Organic Fertilizer Recipe

A Tonic for Rose Plants Made from Stinging Nettles

stinging nettle plantStinging Nettle Plant

This organic fertilizer recipe is an excellent way to feed your rose plants!

This particular recipe uses Stinging Nettles, (Urtica dioica) a herbacious perennial that does well in rich, moist soils found throughout the world.

 It is called stinging nettle because it is covered with tiny hairs that cause an itching, burning sensation when it comes in contact with bare skin.

 Growing up on a farm, I saw lots of this growing wild in the pastures. We always called it 'Seven Minute Itch'

This is an easy to grow plant, so if you don't have access to some growing on your property, you might consider planting a patch in some rich, moist soil out back somewhere, just for making your homemade fertilizer.

You can make this organic fertilizer recipe from plants that are easy to grow, and even tolerate partial shade.

If you can't grow your own, you can purchase some of the dried herb in health food stores.

The nettle plant is very rich in nitrogen, potassium, magnesium, trace minerals, (lots of iron), and other enzymes. All these together, make for a fantastic tonic for your rose plants!

Organic Fertilizer Recipe for Nettle Tea

To make the tea:

  • Wearing gloves (and long sleeves) Cut plants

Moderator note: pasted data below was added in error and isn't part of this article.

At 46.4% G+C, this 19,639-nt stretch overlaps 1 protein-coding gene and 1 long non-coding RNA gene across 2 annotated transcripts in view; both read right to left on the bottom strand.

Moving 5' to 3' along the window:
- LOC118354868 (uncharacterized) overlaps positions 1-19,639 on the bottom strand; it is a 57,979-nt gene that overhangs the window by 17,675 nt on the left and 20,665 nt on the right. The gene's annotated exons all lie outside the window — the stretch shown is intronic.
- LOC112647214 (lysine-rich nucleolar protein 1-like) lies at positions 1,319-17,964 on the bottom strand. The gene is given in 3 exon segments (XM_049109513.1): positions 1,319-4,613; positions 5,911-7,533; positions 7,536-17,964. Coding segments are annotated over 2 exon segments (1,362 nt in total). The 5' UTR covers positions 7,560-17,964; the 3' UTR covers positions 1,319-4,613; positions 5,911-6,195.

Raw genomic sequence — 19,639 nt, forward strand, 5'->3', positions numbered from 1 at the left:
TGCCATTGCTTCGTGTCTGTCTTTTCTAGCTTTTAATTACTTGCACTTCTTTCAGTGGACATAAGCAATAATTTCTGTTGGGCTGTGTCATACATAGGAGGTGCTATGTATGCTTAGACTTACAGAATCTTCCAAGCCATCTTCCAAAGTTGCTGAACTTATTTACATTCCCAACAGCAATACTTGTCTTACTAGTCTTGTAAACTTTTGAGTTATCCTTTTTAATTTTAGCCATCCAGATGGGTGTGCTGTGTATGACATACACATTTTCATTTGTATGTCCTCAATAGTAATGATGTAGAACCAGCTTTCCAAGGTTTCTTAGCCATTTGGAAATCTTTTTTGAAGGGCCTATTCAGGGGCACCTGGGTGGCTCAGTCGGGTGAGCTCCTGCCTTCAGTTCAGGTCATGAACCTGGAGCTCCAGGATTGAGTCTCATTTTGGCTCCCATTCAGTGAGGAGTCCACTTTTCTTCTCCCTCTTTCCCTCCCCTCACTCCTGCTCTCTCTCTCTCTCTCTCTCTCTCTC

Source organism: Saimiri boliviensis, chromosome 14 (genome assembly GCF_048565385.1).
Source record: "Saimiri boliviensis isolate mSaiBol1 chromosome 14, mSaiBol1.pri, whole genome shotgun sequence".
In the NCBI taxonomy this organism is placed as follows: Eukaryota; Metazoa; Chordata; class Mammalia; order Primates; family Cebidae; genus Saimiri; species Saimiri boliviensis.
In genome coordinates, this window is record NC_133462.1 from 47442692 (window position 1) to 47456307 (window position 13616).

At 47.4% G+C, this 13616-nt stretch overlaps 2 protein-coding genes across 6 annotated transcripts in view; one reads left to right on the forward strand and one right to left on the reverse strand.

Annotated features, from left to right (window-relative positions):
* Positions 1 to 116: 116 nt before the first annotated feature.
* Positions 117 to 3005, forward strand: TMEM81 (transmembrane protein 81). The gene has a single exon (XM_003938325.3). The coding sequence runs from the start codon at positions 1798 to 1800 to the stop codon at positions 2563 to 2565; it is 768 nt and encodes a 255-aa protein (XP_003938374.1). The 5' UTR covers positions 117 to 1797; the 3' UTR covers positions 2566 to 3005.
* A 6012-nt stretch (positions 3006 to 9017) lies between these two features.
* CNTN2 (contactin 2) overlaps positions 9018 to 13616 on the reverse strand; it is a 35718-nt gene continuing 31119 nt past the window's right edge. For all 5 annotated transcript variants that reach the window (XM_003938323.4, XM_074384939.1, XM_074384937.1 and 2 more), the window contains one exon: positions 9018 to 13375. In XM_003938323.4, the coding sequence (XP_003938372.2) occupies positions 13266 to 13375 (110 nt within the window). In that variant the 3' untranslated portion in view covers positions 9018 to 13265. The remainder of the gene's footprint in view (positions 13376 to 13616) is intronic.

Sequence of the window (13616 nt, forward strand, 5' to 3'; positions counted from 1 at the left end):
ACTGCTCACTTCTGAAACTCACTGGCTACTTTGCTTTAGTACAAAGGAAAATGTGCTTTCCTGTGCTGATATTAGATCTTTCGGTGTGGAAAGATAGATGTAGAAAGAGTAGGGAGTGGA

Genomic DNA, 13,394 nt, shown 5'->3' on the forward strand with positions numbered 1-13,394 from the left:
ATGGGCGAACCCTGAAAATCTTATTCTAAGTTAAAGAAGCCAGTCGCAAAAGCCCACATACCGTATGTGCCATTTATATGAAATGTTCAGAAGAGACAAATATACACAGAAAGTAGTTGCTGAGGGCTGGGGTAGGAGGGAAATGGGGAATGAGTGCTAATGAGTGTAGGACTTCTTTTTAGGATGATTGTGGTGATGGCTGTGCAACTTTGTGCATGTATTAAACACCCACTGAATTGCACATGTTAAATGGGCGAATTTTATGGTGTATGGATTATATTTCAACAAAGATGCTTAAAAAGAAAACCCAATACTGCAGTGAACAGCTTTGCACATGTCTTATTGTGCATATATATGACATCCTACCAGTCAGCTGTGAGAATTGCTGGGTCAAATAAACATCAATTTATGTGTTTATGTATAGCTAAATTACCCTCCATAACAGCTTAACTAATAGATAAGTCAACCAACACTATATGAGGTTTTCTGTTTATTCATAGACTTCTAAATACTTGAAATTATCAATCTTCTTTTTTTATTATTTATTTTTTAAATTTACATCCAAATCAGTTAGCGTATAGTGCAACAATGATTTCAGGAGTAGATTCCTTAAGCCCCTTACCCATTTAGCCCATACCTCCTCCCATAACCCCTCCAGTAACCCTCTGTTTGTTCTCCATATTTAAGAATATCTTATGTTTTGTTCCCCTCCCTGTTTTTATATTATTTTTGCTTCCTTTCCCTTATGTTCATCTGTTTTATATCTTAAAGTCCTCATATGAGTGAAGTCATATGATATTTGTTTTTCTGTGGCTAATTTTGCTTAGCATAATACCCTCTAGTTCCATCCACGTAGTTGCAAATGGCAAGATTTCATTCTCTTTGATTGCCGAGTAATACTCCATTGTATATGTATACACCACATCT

• Use your pruners to chop them into smaller pieces
  • Put the chopped plants into a bucket
  • For about every pound of nettles, add a gallon of water (non-chlorinated)
  • Cover the bucket (you won't like the smell as it starts to ferment)
  • Once a day, stir the mix
  • In a couple of weeks, you'll notice there are no more bubbles on top when you stir....This means it is done fermenting.
  • Strain the mix.
  • Store the tea in clean plastic or glass containers. Add the dregs to your compost pile.
  • Don't use full strength... Dilute it 1/2 cup of the tea to 5 cups of water. Or if you use it as a foliar fertilizer, use 1/2 cup tea to 10 cups of water.!

Be sure to dilute the tea, because high concentrations will burn the leaves!

Remember to always water your roses before you apply fertilizer, and for foliar spray, wet down the leaves before you apply!

You could use this tea once a week as a foliar spray, or once a month as a soil drench. (Remember to water first, and dilute it!)

The people in Europe use a tea made from sting nettles much like we use fish emulsion here in North America. They realize the benefit of it, and think it to be the best organic fertilizer!

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